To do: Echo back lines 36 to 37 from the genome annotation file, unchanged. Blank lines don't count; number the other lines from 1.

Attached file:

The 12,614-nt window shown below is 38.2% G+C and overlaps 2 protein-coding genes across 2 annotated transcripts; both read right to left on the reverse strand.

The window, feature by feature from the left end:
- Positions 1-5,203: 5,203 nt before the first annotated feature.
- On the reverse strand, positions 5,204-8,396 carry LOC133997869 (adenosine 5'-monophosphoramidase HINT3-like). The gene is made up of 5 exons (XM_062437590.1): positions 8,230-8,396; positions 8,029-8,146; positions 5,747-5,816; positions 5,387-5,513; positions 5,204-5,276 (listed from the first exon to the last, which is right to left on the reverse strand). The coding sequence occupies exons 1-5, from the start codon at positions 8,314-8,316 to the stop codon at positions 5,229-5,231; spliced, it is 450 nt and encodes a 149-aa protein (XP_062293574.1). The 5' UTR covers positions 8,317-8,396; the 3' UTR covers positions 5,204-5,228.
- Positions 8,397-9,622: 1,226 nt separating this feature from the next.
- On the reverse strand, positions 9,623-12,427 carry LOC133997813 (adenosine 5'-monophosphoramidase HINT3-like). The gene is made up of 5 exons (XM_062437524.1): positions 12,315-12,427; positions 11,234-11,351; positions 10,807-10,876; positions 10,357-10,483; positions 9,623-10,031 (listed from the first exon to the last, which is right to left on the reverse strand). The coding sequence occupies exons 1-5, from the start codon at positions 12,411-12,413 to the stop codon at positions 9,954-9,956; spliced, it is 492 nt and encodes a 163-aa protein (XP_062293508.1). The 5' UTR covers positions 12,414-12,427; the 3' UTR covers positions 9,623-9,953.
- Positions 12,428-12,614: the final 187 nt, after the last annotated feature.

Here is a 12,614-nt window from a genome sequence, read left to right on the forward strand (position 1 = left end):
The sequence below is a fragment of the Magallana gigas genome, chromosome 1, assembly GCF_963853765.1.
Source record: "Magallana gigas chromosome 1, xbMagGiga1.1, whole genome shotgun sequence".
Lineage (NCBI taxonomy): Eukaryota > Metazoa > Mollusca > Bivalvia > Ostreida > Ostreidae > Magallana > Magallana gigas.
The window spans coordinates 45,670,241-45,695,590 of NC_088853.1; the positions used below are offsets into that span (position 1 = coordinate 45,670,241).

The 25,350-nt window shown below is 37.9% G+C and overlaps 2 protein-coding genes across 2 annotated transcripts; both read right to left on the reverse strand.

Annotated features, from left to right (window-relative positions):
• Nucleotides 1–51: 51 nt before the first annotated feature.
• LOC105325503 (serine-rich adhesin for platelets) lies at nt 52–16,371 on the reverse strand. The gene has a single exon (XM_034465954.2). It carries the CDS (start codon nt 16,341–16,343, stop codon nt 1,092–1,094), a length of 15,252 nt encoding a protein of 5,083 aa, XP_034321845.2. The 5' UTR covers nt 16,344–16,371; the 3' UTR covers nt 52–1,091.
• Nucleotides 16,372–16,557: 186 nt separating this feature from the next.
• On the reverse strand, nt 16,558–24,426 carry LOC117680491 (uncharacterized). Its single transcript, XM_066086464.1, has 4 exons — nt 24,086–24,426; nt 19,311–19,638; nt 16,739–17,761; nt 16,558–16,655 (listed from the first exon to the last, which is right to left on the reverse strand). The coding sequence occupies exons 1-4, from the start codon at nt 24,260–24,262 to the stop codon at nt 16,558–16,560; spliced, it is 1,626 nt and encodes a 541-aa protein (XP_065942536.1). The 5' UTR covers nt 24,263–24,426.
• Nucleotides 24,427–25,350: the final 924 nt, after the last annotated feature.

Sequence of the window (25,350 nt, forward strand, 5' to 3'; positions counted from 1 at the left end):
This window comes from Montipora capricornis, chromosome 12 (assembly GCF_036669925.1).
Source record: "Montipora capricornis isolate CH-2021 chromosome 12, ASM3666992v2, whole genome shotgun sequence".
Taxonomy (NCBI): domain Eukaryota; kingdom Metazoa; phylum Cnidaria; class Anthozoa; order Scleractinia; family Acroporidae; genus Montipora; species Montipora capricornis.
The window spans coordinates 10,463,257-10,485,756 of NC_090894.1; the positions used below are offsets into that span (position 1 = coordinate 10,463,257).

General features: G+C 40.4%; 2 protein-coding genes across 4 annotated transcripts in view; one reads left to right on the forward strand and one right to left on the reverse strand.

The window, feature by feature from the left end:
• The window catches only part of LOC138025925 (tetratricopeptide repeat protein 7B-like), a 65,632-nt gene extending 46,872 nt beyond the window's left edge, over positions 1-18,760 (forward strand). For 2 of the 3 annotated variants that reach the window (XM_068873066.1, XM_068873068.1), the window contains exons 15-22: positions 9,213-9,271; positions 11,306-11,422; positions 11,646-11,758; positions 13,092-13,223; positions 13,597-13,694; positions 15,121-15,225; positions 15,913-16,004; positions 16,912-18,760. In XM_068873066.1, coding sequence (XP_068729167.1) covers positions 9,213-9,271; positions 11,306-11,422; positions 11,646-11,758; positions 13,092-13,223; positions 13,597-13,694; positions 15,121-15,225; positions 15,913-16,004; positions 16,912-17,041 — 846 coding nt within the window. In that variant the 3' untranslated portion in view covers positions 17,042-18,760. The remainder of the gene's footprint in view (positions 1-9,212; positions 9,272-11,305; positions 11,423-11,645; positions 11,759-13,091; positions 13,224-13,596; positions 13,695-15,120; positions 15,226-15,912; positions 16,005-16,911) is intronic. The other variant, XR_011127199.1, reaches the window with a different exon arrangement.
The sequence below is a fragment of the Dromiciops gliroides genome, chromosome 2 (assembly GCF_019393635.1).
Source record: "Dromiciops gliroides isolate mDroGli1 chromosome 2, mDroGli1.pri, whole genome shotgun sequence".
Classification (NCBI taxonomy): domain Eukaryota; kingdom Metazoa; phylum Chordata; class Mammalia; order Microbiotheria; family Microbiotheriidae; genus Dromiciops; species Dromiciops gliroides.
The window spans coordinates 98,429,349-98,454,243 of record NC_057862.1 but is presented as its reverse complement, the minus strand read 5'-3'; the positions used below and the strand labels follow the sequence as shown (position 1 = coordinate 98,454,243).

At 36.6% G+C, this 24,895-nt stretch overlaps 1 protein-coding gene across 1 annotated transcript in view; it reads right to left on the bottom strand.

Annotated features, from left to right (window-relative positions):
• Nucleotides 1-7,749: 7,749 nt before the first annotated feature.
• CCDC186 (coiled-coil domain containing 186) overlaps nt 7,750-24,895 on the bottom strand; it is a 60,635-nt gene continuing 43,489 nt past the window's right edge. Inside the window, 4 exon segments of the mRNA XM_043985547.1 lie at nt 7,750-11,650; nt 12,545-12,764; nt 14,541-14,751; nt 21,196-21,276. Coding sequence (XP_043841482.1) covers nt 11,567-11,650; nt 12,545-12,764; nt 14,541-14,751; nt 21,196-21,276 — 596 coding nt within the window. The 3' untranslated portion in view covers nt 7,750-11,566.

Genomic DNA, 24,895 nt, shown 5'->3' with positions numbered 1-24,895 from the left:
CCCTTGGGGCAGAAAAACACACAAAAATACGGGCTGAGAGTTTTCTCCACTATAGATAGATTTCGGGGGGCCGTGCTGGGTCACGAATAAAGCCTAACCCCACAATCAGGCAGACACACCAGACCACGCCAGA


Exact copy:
Genomic DNA, 24,895 nt, shown 5'->3' with positions numbered 1-24,895 from the left:
CCCTTGGGGCAGAAAAACACACAAAAATACGGGCTGAGAGTTTTCTCCACTATAGATAGATTTCGGGGGGCCGTGCTGGGTCACGAATAAAGCCTAACCCCACAATCAGGCAGACACACCAGACCACGCCAGA